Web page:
14 Discussion How does modern technology affect the development of identity for today’s students? What factors/outcomes might come into play when developing one’s racial or ethnic identity?

15 Theories of Moral Development Kohlberg’s Levels of Moral Development Preconventional – Stage 1  Obedience Orientation – Stage 2  Rewards/Exchange Orientation Conventional – Stage 3  Being Nice/Relationships Orientation – Stage 4  Law and Order Orientation Postconventional (Principled) – Stage 5  Social Contract Orientation – Stage 6  Universal Ethical Principles Orientation Nucci’s Domains of Moral Development Moral – Young Children  Justice means equal treatment for everyone – Special needs might alter what is truly equal treatment – Integration of equality and caring in social relationships – Adults  Moral principles are independent of group expectations  morality involves beneficence and fairness Conventional – Young Children  Norms/regularities they can see are the right way to do things – Realize conventions are arbitrary when they see exceptions to norms – Understand rules are in place to maintain order  people in charge make the rules – Adolesence  View conventions as society’s standards which are widely accepted/applied and rarely altered – Adults  Conventions are useful tools in social realms but not static Personal – Children evolve by differentiating between decisions/actions which come from personal choice and those which are imposed upon them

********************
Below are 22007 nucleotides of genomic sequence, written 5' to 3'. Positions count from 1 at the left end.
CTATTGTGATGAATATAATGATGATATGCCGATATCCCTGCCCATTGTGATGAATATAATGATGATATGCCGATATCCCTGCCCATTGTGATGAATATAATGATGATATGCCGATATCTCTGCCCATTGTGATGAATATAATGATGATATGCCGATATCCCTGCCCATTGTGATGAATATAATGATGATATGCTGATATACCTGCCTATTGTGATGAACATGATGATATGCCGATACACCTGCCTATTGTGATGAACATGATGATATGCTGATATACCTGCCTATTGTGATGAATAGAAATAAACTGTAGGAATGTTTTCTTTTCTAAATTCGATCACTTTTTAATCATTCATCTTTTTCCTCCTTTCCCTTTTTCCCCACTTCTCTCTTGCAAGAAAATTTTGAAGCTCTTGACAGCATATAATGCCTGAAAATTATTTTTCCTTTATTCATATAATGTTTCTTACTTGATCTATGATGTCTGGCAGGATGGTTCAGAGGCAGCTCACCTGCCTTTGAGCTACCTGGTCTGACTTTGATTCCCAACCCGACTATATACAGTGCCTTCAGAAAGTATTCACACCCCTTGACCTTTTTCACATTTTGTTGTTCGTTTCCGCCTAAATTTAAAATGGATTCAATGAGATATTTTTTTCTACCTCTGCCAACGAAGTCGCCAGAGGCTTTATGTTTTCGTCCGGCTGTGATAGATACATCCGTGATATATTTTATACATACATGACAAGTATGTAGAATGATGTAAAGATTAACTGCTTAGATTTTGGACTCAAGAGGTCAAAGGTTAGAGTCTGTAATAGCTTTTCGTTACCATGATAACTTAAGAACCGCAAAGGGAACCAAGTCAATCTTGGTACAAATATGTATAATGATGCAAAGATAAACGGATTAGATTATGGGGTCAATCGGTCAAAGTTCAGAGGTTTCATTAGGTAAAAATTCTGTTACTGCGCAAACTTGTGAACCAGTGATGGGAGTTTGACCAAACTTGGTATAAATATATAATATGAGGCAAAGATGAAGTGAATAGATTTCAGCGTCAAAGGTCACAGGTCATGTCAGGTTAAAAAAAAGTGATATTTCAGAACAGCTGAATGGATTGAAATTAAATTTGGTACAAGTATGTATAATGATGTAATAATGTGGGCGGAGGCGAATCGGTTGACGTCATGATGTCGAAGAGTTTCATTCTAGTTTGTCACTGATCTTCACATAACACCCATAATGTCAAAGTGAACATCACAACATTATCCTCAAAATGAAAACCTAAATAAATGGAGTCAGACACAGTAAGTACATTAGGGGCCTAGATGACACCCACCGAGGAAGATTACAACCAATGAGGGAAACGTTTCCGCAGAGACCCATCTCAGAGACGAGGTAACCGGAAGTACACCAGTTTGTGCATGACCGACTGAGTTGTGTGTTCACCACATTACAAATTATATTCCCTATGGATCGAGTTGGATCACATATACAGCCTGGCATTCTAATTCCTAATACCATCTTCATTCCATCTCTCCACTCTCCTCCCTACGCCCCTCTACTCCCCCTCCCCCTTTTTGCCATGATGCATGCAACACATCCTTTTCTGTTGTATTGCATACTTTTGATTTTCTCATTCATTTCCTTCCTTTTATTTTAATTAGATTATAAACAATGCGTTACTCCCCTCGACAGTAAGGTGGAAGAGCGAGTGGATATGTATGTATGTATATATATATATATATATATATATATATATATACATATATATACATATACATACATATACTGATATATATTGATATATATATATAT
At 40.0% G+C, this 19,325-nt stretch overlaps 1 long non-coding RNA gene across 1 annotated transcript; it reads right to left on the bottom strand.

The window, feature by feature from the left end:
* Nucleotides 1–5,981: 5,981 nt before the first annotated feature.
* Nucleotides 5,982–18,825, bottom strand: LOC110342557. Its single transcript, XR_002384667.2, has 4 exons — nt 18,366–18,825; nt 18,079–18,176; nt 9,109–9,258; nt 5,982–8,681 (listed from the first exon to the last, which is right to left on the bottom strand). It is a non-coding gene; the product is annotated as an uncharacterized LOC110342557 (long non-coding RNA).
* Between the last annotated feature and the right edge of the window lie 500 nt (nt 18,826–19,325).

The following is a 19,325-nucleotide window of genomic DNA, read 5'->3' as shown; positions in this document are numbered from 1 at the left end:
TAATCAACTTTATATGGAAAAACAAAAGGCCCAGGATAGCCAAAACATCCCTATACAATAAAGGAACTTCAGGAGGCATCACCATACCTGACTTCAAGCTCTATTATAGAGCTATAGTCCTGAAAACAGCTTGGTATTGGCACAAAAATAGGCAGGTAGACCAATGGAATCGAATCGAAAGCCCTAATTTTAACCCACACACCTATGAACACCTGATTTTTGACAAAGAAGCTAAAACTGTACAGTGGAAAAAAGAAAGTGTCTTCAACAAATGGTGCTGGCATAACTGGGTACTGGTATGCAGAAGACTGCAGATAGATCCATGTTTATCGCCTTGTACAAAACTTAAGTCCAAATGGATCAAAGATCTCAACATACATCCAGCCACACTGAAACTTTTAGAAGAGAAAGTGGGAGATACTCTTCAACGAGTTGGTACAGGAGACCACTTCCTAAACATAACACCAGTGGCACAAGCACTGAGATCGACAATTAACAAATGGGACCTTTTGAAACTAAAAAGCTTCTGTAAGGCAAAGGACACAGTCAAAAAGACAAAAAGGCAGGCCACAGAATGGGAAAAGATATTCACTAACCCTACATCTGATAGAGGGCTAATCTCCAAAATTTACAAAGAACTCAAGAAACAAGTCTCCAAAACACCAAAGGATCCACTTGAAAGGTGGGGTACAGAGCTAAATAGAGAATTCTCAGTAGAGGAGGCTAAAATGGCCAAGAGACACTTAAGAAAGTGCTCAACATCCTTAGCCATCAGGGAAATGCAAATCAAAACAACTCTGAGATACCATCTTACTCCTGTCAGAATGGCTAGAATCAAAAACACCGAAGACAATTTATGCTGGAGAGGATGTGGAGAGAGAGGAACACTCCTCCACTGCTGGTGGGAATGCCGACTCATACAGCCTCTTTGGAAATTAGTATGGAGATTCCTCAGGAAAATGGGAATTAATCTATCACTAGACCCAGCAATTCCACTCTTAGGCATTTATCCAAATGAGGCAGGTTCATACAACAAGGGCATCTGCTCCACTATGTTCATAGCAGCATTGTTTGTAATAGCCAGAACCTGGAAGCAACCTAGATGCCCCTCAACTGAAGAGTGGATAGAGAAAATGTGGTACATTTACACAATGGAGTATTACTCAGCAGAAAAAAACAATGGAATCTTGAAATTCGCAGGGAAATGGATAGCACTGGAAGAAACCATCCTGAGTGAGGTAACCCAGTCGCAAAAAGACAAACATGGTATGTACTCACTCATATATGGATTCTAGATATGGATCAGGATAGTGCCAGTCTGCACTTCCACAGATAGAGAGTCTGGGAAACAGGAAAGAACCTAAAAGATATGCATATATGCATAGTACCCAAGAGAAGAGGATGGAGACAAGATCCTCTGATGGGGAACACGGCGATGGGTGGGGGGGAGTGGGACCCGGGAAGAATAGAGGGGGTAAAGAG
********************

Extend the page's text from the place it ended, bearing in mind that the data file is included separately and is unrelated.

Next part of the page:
16 Discussion What is the difference between Self-Concept, Self-Esteem, and Theory of Mind? How do these develop over time? How might a disability affect children’s development of these concepts?

17 Summary While children are going to school they are constantly changing and evolving their belief systems about themselves, the society around them, and their concepts of what is right and wrong. In order for teachers to be able to properly help their students to maneuver the changes they are experiencing it is important for them to keep up to date on current research which explores not only childhood development but also looks into the differences in development between cultures as well as racial and ethnic minority groups. Many educational theories tend to focus on European Americans as the subject of study and it is crucial to understand that that is only one group of students. In order to be the best possible teacher one must consider all the different aspects of their students’ ecosystems in order to best understand and respond to their various behaviors.